According to IBM, the world creates 2.5 quintillion bytes of data daily. A large chunk of this data is healthcare information. Medical data continues to expand whether from genomic testing and large imaging studies, to billions of payment transactions. All of this data represents a strong match for advanced systems analysis.
At a certain point, we’ve all got to go home. Whether it’s the end of the shift when the factory whistle blows and the assembly line stops rolling for a brief period while new people take our place, or late in the day after the last patient has been seen and our notes are all written and our portal messages have all been answered, we all want to go home, the day is done. Or is it? In health care, especially, things don’t always follow the clock.
High costs are forcing consumers to think long and hard about where they want to go when the need to see a healthcare provider, according to data newly released by Loyale Healthcare—which dovetails with the growing availability (and popularity) of urgent care.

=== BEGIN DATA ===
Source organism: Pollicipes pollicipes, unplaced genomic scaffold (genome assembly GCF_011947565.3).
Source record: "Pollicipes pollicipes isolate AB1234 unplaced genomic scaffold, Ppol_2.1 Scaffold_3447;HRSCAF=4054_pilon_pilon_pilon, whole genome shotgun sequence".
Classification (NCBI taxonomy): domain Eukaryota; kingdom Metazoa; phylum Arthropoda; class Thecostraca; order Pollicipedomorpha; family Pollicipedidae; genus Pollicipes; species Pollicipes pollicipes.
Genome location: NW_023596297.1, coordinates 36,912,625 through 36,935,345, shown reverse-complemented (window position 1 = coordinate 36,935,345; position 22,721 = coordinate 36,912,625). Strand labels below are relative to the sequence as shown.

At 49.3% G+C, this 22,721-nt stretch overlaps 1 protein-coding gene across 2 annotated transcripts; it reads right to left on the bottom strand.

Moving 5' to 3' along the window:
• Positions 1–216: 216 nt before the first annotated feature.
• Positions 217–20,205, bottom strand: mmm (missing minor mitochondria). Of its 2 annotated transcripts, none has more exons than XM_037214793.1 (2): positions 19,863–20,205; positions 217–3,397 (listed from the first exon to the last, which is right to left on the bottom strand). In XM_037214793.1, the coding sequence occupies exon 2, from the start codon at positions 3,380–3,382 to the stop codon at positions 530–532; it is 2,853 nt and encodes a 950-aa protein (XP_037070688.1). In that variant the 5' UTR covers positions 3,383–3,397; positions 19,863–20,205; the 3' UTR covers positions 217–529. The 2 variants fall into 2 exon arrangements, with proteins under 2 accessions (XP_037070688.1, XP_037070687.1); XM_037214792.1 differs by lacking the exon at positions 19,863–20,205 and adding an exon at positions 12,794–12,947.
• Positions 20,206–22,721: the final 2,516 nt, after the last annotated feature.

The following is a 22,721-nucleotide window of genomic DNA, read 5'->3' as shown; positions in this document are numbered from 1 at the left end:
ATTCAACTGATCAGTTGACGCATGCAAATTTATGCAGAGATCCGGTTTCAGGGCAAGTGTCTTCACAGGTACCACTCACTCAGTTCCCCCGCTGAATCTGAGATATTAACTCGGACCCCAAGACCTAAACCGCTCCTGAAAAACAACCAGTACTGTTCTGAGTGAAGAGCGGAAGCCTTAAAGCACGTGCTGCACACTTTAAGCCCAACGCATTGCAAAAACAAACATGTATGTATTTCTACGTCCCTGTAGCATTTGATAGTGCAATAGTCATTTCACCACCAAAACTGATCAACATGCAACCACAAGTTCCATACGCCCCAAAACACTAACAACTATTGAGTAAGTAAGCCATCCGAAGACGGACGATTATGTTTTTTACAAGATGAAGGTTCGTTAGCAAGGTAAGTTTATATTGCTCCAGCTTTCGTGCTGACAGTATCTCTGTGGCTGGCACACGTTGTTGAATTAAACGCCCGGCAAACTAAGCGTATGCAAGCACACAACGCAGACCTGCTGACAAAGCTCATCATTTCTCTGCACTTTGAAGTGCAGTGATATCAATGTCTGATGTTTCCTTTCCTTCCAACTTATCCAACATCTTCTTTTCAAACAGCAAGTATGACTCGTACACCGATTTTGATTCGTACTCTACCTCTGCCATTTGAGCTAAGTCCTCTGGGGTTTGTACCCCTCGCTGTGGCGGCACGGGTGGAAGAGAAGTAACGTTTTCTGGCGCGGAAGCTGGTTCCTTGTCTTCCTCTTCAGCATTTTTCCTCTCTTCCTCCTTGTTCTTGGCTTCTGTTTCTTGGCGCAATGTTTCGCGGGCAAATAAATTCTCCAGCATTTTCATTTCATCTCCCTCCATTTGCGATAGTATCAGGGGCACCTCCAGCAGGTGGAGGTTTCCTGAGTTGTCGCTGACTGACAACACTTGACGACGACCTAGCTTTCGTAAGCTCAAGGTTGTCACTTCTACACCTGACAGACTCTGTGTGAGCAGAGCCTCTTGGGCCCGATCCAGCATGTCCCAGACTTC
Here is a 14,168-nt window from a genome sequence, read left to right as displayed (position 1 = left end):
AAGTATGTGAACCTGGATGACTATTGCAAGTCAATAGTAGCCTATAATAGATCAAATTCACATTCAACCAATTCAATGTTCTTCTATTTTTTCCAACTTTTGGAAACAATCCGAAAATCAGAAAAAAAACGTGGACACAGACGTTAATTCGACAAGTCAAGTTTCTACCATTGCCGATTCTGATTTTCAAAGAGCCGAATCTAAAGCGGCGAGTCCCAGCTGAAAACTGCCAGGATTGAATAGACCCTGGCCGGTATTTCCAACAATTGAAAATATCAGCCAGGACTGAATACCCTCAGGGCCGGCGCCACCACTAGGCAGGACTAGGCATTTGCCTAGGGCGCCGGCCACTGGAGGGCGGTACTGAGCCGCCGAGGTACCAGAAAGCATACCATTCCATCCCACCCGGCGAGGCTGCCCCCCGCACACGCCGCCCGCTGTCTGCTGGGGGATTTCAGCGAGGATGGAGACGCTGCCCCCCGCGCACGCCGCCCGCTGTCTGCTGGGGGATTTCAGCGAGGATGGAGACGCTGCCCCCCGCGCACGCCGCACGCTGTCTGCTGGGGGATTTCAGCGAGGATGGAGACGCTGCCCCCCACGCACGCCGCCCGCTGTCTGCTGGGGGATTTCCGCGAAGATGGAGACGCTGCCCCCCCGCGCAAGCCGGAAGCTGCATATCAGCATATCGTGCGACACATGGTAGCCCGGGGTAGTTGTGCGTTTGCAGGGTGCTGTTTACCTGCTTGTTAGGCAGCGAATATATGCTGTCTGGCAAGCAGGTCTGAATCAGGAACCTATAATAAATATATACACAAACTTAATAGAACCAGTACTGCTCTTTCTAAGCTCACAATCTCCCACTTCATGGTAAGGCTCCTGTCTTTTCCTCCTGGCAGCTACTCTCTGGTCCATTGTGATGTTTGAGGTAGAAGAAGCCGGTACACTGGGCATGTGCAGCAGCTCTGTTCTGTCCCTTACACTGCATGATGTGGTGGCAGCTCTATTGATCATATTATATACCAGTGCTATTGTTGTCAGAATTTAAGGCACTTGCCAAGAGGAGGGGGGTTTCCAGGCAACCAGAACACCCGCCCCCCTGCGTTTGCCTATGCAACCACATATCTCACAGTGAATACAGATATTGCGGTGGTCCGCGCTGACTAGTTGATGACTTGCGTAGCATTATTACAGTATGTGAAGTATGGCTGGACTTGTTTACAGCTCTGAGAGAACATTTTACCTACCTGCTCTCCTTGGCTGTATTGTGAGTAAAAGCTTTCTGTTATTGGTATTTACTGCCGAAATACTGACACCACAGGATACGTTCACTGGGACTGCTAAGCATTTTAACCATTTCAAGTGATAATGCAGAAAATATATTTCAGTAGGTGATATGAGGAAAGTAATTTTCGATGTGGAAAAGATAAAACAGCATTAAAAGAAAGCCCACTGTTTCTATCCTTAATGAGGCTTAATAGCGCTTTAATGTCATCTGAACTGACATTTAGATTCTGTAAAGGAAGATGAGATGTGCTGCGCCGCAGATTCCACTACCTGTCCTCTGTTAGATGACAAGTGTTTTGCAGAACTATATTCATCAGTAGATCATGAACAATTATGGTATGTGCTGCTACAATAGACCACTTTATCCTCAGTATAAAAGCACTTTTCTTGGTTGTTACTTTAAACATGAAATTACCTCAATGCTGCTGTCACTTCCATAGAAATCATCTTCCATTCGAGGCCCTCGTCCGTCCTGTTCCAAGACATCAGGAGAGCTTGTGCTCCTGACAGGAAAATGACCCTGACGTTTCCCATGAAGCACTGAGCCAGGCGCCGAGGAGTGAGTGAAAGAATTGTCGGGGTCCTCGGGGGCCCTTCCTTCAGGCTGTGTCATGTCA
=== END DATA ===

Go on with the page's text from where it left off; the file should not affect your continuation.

Radiation dose management is central to child patient safety. Medical imaging plays an increasing role in the accurate diagnosis and treatment of numerous medical conditions. The speed, accuracy and noninvasiveness of medical imaging have also contributed to a sharp increase in the number of imaging procedures.
Demand for ultrasound scans at U.S. outpatient centers could grow by double digits over the next five years, according to a speaker at AHRA 2019. A variety of factors, however, could cause projections for this and other modalities to change.
Konica Minolta Healthcare Americas, Inc., a provider of medical imaging systems and healthcare IT, along with Shimadzu Medical Systems USA announced a collaborative agreement that will accelerate the commercialization of Dynamic Digital Radiography (DDR) in the US healthcare market. Konica Minolta, Inc. and Shimadzu Corporation collaborated on the development of DDR incorporating Konica Minolta’s new advanced image processing and Shimadzu’s RADspeed Pro radiographic imaging system.
Artificial intelligence (AI) can lighten radiologists’ clinical burden, streamline care and ultimately save hospitals money, experts said during a recent AHA Physician Alliance webinar.